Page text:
Bill 61: corruption and collusion likely to return, researchers say

The economic recovery bill will create favorable conditions for the return of corruption and collusion, warns the Public Committee to follow up on the recommendations of the Charbonneau Commission. In their brief, which will be presented at 9:45 p.m. Tuesday, this committee of four researchers takes a hard look at the initiative of the Legault government.

Bill 61, according to the group, “creates extremely favorable conditions for the emergence of corruption, collusion and other related embezzlement. The increase in the number of emergency projects and the extraordinary powers the government would have are among the factors that would weaken the gains made in the wake of the Charbonneau Commission.

The Committee is sounding the alarm: this bill “goes against all the good practices of sound management of public procurement by significantly increasing the factors conducive to behavior harmful to the integrity of public procurement. He calls on the government to withdraw article 50 described by the opposition parties as a real step backwards.

“Listen, there is nobody, I think, in Quebec who wants to relive contracts with boyfriends,” defended Prime Minister François Legault at a press conference. “We went through the Charbonneau commission and all the corruption in construction, there is no one who wants to go back there. “

He said he was open Tuesday to extend parliamentary proceedings to allow the adoption of the economic recovery bill, while consultations on this initiative are taking place at an accelerated speed. The government wanted to pass this omnibus bill tabled last week before the summer break.

“I know the session was supposed to end on Friday,” said Legault at a press conference. What I want to say to the three opposition parties is that if it is necessary to extend it in order to be able to pass this bill and then get people back to work, Quebecers to work quickly , we’re ready to do it. “

The parliamentary committee was extended by one day Wednesday at the request of opposition parties so that elected officials can finally hear the Auditor General, Guylaine Leclerc, and the Barreau du Québec. The latter had not been able to free themselves for the first two days of consultation because of the tight schedule.

Bill 61 aims to accelerate 202 infrastructure projects across Quebec – Seniors’ homes, CHSLDs, hospitals, elementary or secondary schools, road repairs and public transportation projects – to stimulate the Quebec economy, which is hard hit. by the pandemic.

“The idea is not to reduce requirements,” said Mr. Legault. The idea is to reduce time, save months. “

“When there is a road, when there is a hospital, there is the expropriation process which can take up to 18 months, there is the environmental authorization process which can take up to 11 months, he added. Then there are all the authorizations for land use planning, we add another two, three months. “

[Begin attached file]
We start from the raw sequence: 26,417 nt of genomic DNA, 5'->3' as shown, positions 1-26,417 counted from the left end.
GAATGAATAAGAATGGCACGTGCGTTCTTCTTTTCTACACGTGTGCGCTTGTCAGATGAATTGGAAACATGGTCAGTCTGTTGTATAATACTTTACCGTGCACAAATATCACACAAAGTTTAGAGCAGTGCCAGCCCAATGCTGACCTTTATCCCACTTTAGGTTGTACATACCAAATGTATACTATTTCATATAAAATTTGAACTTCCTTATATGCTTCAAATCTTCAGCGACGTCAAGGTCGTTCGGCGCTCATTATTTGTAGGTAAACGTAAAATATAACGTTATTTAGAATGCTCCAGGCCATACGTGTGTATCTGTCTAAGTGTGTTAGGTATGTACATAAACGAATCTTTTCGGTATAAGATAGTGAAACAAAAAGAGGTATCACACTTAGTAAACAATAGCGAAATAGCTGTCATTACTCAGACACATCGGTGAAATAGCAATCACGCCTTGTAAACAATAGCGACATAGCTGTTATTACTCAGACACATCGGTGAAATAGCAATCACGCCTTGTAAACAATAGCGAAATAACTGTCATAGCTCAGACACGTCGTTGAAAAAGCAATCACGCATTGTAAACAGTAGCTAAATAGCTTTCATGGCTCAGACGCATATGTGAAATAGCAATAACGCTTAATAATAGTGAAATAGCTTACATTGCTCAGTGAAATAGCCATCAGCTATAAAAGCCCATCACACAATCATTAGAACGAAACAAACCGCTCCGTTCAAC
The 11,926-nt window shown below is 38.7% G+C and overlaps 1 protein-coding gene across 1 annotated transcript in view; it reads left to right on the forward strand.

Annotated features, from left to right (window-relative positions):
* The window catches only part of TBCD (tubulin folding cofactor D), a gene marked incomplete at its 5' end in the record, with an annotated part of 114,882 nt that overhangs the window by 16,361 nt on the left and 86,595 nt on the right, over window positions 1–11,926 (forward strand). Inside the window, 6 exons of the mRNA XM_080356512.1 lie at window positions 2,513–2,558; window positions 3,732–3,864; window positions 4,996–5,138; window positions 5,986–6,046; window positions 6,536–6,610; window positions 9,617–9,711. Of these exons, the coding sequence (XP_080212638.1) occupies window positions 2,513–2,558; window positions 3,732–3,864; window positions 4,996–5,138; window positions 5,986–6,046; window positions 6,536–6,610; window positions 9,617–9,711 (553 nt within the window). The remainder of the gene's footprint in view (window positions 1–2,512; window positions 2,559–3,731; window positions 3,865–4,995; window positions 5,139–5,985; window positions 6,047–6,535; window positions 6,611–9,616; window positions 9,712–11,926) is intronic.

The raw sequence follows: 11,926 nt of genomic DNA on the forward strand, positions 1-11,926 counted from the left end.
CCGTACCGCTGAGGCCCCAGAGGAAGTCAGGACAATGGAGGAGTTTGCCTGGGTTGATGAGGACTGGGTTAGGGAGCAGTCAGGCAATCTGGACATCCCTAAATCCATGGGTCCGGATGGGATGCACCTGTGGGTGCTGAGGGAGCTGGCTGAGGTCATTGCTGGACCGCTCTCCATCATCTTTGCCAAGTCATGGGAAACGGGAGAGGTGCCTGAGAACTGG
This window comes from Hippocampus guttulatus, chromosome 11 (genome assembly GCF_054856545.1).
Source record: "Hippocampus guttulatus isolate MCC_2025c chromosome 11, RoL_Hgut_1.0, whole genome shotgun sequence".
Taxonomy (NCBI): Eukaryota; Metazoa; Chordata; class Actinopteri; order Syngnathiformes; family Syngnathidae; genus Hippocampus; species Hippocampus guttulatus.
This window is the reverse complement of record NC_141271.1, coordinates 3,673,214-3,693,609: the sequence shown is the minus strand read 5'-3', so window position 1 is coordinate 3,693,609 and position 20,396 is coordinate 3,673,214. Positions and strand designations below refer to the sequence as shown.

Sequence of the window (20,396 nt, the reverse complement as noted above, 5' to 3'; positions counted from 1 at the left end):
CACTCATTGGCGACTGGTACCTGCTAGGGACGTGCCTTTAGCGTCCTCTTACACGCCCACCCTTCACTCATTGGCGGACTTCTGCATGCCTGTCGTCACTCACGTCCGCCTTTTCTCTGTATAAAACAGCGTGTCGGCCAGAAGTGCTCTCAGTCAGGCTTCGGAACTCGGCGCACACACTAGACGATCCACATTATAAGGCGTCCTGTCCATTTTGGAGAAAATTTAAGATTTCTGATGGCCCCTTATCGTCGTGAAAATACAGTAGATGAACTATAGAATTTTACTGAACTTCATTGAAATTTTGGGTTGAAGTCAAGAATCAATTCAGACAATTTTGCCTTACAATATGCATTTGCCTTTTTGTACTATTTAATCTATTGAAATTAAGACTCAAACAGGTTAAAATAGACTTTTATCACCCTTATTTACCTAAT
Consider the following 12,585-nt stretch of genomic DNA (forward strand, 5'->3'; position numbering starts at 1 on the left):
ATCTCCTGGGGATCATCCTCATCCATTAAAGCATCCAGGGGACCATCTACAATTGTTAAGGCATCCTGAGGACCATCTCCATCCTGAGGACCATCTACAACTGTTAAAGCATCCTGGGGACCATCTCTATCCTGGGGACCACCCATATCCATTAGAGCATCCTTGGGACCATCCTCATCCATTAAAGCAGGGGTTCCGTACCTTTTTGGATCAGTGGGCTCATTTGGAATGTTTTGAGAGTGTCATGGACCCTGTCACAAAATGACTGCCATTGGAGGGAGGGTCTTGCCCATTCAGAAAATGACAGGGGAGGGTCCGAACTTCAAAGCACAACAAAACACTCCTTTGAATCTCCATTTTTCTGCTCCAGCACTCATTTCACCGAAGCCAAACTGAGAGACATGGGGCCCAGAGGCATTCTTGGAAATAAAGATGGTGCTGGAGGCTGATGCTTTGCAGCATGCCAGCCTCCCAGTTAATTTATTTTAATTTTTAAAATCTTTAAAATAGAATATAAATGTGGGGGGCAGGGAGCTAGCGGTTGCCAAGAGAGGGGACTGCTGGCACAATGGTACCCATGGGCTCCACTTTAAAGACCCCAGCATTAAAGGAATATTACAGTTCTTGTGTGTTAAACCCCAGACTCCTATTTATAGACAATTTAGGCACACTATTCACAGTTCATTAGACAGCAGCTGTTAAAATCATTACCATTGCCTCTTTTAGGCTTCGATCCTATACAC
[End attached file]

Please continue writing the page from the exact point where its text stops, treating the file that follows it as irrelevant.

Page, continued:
There is an urgent need to act, he said, so as not to miss the construction season this summer. The government is awaiting amendments from opposition parties.

No turning back

For the Public Procurement Authority (AMP), this bill will not constitute a step backwards. The oversight body created to respond to the first recommendation of the Charbonneau Commission took a more nuanced look than the Public Committee following up on the recommendations of the Charbonneau Commission during its testimony in parliamentary committee.

“Section 50, for us, can have very laudable goals, it can be quite useful,” said AMP interim president and chief executive officer Nathaly Marcoux.

Opposition parties fear that this section of the bill will lead to abuses similar to those exposed in the open during the Charbonneau commission. This article would allow the government to derogate from the Act respecting contracts of public bodies (LCOP) to conclude over-the-counter contracts. He would no longer have to abide by the lowest bidder rule.

The AMP nonetheless expressed serious reservations about the scope of this article, which would not offer all the necessary assurances. It must not compromise the main principles of transparency, healthy competition and fairness which are at the heart of the award of public contracts, according to Ms. Marcoux. The watchdog called on the government to clarify it and not “release the guard” at a time when more vigilance is needed.

The organization believes it has enough means to carry out its mission, but claims powers of verification and investigation, like those of the Office of the Inspector General of the City of Montreal. “It would be this power to be able to address companies, sub-contractors, witnesses to ask them to answer our questions and not just public bodies,” said Ms. Marcoux.

The Inspector General of the City of Montreal, Me Brigitte Bishop, must testify in the afternoon, as does the former director of the City of Montreal Police Service and current Inspector General of the City of Saint-Jérôme, Jacques Duchesneau . The testimony of the Committee to follow up on the Charbonneau Commission’s recommendations was relegated late at 9:45 p.m. The testimony of the Bureau of Public Hearings on the Environment (BAPE) which would be directly affected by the bill also been scheduled in the evening.

The government wants, among other things, to speed up popular consultations prior to BAPE environmental assessments. In their testimony on Tuesday morning, the David Suzuki Foundation and the Équiterre organization expressed several reservations about this bill.

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